Strep Throat Season

Rumor on the streets is that strep throat is making its way through our schools and inevitably coming home to spread throughout the family. Strep throat is caused by a highly contagious bacteria called group A beta-hemolytic streptococcus bacteria. Its symptoms include swollen and tender lymph nodes, fever, sore throat, headache, fatigue, diarrhea, and nausea. In the event that you think you or any of your family has strep, I do feel it important to go into your medical doctor to get a culture and potential antibiotics.

There are a few things you can do to help prevent getting strep throat and speed recovery if you’ve been diagnosed with it. First thing that’s important to remember is that allowing your body to be sick and heal as naturally as possible is better in the long term. Your immune system is like a muscle in the sense that you’ve got to use it and work it to get stronger. In fact, symptoms like coughing, diarrhea, fever, vomiting, excess mucus, etc are actually signs that our body is kicking some metaphorical butt in the disease department. Think about symptoms like vomiting, diarrhea, and coughing. They are our body’s way of getting things out of our system quickly however possible. It is our body’s natural rejection system for infectious invaders. Same goes for a fever. When our internal temperature rises, it is our body’s way of turning up the heat to a level that infectious invaders cannot survive at. By suppressing a fever or cough, you are only getting in the way of your body actively fighting for your health.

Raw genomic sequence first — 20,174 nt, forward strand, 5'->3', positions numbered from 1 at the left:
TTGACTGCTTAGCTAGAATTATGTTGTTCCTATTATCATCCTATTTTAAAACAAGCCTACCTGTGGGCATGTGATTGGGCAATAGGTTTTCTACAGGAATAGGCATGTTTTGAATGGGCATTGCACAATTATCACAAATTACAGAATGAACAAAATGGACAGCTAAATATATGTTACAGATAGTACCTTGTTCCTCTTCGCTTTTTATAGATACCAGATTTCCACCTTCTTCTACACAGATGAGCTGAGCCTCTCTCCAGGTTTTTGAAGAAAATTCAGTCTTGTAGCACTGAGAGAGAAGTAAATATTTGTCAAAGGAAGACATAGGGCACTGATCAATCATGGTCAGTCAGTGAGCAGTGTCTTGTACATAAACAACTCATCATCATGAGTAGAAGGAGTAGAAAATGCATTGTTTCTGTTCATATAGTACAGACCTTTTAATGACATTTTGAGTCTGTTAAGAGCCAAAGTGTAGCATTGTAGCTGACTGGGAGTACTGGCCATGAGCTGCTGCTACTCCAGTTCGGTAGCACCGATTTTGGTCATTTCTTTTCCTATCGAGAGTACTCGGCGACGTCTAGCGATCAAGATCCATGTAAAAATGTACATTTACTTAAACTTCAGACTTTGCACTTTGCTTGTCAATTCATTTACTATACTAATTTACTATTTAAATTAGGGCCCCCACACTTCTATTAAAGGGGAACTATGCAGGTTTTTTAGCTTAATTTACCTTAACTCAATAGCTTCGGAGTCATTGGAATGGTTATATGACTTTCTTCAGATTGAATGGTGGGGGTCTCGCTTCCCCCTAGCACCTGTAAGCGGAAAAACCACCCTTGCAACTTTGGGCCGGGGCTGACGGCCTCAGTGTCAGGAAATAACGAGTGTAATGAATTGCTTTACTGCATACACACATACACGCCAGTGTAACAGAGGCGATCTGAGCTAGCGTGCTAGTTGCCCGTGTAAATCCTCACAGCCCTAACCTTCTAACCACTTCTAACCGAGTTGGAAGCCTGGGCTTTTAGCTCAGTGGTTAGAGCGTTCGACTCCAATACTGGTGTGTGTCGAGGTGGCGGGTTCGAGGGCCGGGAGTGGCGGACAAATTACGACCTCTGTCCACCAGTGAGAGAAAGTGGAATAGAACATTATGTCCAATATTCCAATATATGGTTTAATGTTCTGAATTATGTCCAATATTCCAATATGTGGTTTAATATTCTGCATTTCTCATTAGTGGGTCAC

Now that you understand that your body is intensely fighting for your health while you’re expressing symptoms of illness, you know why you need to rest, hydrate, and decrease stimulation while sick. Your body is already focused on something important, so adding more stimulation and stress will only pull attention away from fighting the illness. In addition to getting lots of sleep and drinking plenty of water and warm fluids, make sure to keep foods simple. You don’t want to burden your digestive track with complex foods to digest, as it only draws attention away from fighting infection. This is why the old wives tale of soup while sick actually has some merit. Warm, easily digestible foods like brothy soup are very helpful to the immune system.

Also be sure to give your immune system proper support it needs by getting echinacea, vitamin C, zinc, licorice root, or ginger root.

 Brew your own tea:  Add 1/4 tsp of each item below to boiled water, let steep, and strain:

  • sage
  • oregano
  • thyme
  • marjoram
  • rosemary
  • lemon
  • honey.

Essential oils of tea tree, lemon, or ravensara are very helpful to rub on the neck. And a salt water gargle a few times a day may also help to speed recovery and fight bacteria in the oral cavity.

Lastly, be sure to get you or your child adjusted while sick. I can’t tell you how many people feel they need to cancel their appointments when they’re sick, but it’s actually the opposite! Your body needs to be adjusted more when its sick than ever. Adjustments to the neck and mid back actually strengthen your immune system and allow your body’s natural healing ability to fight harder.

While letting your body naturally heal, be on the lookout for symptoms of lethargy, dehydration, acting out of character, or unresponsiveness. These are serious symptoms that may indicate a visit to your medical doctor. Many of these suggestions are applicable to other infections, but be sure to discuss with your medical doctor or chiropractor first. Have a safe and healthy winter season!